Captain Richard Phillips and Maersk Chairman John Clancey appear on the Hill. (Credit: Mark Wilson/Getty Images)
Call it ships passing in the night.
Captain Richard Phillips, who was held hostage for three days earlier this month after his ship, the MV Maersk Alabama, was captured by Somali pirates, and Maersk Chairman John Clancey arrived on Capitol Hill Thursday afternoon with a raft of suggestions for how to safeguard the international shipping industry. What they got instead was an earful from lawmakers on both sides of the aisle who want to make attacks on American ships so costly that pirates avoid U.S. vessels.
The biggest point of contention at the hearing of the Senate Foreign Relations Committee was the fact that ships don't typically keep weapons onboard. Senators alternately expressed incredulity and impatience with Clancey's explanation for why Maersk and other companies haven't begun arming crews.
"I'm having trouble with this arming issue," said Committee Chair John Kerry, D-Mass. If the U.S. gives guns to relatively untrained security guards who deliver money to banks, he asked, why can't shipping companies arm qualified seafarers?
Clancey responded with the standard maritime shipping lines: That most ports frown upon armed sailors and that bringing weapons onboard would kick off an arms race that the sailors couldn't win. But Kerry and the rest of the committee weren't buying it.
"It costs somebody to do this protection," Kerry said, noting that a military response to piracy is far costlier than giving weapons and training to merchant sailors. In doing so, he struck at the unspoken economic truth about piracy: The industry doesn't want to pay for protections. Hiring armed guards is too expensive for a shipping industry that operates on slim profit margins. And if a company arms a crew, it increases the likelihood that a sailor will be killed in a firefight with pirates, possibly resulting in a costly lawsuit.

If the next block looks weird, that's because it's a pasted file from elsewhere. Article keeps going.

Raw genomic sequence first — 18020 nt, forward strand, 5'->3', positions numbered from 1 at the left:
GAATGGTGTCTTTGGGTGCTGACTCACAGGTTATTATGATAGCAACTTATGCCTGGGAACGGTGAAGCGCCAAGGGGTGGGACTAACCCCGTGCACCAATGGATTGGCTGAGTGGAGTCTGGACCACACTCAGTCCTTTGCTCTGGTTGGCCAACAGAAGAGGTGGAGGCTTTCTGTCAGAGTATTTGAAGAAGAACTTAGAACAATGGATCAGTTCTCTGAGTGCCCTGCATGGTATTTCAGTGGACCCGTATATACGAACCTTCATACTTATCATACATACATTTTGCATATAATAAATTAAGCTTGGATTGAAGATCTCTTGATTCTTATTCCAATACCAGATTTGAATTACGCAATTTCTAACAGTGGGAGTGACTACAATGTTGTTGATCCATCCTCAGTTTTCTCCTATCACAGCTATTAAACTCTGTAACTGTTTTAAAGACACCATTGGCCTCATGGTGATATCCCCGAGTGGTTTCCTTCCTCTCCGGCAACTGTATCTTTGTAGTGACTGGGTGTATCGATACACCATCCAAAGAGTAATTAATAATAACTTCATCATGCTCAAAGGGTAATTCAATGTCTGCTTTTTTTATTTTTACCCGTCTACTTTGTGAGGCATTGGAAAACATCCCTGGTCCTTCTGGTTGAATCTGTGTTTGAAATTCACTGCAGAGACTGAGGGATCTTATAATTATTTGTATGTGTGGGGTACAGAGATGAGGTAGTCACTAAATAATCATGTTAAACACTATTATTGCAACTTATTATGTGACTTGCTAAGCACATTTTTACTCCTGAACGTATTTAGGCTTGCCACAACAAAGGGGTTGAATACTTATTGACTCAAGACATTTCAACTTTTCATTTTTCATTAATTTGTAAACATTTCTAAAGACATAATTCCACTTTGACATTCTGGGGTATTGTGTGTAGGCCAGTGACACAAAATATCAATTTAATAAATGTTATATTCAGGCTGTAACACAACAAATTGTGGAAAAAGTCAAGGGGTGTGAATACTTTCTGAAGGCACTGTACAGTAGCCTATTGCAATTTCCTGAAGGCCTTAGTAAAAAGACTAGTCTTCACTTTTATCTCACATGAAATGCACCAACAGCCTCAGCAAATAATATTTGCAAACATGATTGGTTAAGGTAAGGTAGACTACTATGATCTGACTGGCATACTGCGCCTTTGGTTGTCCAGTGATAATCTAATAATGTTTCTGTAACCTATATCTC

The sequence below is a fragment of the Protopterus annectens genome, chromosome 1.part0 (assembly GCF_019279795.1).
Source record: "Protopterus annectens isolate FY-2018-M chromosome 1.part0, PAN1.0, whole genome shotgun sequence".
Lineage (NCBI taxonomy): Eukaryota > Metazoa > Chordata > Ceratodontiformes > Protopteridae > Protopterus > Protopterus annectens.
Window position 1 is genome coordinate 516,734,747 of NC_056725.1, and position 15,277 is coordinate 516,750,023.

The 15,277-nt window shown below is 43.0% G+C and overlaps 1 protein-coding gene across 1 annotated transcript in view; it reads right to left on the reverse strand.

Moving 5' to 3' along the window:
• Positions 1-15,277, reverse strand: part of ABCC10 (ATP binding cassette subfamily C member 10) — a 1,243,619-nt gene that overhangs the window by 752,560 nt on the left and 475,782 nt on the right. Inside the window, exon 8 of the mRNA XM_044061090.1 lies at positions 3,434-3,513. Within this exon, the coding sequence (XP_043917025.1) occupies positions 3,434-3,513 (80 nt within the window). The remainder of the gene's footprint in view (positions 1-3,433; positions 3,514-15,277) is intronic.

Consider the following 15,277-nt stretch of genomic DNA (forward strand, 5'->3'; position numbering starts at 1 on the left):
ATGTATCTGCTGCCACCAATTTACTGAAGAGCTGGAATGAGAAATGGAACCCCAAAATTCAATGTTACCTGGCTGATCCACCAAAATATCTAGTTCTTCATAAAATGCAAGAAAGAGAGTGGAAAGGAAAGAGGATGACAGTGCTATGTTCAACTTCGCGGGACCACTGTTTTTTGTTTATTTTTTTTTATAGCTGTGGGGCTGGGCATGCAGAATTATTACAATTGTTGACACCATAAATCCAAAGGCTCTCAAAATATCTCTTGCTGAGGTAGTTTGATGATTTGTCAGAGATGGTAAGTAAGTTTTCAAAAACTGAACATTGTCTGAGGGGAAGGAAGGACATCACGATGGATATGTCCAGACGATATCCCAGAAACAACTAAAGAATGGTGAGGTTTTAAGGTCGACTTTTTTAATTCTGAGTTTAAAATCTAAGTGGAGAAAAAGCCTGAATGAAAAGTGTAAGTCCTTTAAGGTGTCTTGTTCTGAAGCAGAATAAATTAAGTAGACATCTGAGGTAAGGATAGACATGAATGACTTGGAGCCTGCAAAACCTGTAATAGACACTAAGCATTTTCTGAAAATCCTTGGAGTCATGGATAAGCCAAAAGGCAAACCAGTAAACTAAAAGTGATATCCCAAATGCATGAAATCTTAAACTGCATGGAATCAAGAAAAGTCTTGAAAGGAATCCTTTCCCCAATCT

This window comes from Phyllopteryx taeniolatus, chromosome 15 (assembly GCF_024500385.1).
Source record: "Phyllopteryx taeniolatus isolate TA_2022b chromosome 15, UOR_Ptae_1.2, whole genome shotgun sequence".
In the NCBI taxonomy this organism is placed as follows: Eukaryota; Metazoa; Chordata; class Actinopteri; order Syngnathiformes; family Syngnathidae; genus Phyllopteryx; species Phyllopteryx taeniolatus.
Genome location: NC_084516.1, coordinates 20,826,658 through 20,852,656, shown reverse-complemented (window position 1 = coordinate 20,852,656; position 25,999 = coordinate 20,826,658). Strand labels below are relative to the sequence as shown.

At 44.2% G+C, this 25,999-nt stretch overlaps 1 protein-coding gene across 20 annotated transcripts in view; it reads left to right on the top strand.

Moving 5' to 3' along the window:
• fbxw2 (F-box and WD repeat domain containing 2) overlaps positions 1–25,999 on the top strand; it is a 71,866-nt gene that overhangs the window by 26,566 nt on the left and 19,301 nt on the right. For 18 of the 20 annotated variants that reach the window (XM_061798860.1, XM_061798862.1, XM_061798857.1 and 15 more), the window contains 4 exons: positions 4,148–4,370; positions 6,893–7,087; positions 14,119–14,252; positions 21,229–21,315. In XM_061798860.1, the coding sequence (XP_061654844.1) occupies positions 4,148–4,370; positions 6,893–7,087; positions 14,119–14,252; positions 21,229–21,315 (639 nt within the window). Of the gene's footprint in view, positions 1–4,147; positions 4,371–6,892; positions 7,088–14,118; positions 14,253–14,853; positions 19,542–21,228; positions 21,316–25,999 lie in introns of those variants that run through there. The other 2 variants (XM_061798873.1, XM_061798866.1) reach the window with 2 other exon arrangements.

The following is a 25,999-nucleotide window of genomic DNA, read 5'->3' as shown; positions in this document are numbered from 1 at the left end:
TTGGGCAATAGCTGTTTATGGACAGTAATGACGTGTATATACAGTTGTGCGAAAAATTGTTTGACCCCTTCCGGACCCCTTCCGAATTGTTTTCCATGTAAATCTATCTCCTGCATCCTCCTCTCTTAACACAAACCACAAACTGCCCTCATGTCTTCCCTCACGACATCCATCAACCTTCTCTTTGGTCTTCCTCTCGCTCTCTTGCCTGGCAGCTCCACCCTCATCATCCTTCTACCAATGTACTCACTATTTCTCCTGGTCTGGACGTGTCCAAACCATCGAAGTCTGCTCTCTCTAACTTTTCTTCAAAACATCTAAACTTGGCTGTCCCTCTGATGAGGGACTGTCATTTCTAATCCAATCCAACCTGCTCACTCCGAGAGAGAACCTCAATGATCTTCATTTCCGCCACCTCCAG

Clancey also argued against anti-piracy measures aimed only at American ships, saying in his opening remarks that "piracy affects the global community and requires solutions that work for all stakeholders." But the committee was concerned more with deterring attacks on U.S. ships, both by arming American crews and broadcasting that the U.S. will retaliate militarily -- like the USS Bainbridge's response to the MV Maersk Alabama's hijacking, which left three Somali pirates dead and another in custody.
Sen. Roger Wicker, R-Miss., was surprised to learn that ships don't actually fly the flags they operate under, having hoped that the Stars and Stripes could deter pirate attacks. When Phillips responded that flying flags would cost thousands of dollars, Wicker shot back: "It might be worth it."
But while the committee remained at loggerheads with its guests, the hearing, which featured Navy veterans Kerry and Ranking Member Richard Lugar, R-Ind., and a former secretary of the Navy, Sen. Jim Webb, D-Va., at times retained a fittingly salty tone. At one point, Kerry asked Phillips what his wife, who was seated behind him, thought about his returning to the high seas.
"She's a good wife," Phillips replied matter-of-factly through his Massachusetts accent. "She supports whatever my decision is."
"You didn't even turn to consult," Kerry replied. "I wish I could get away with that."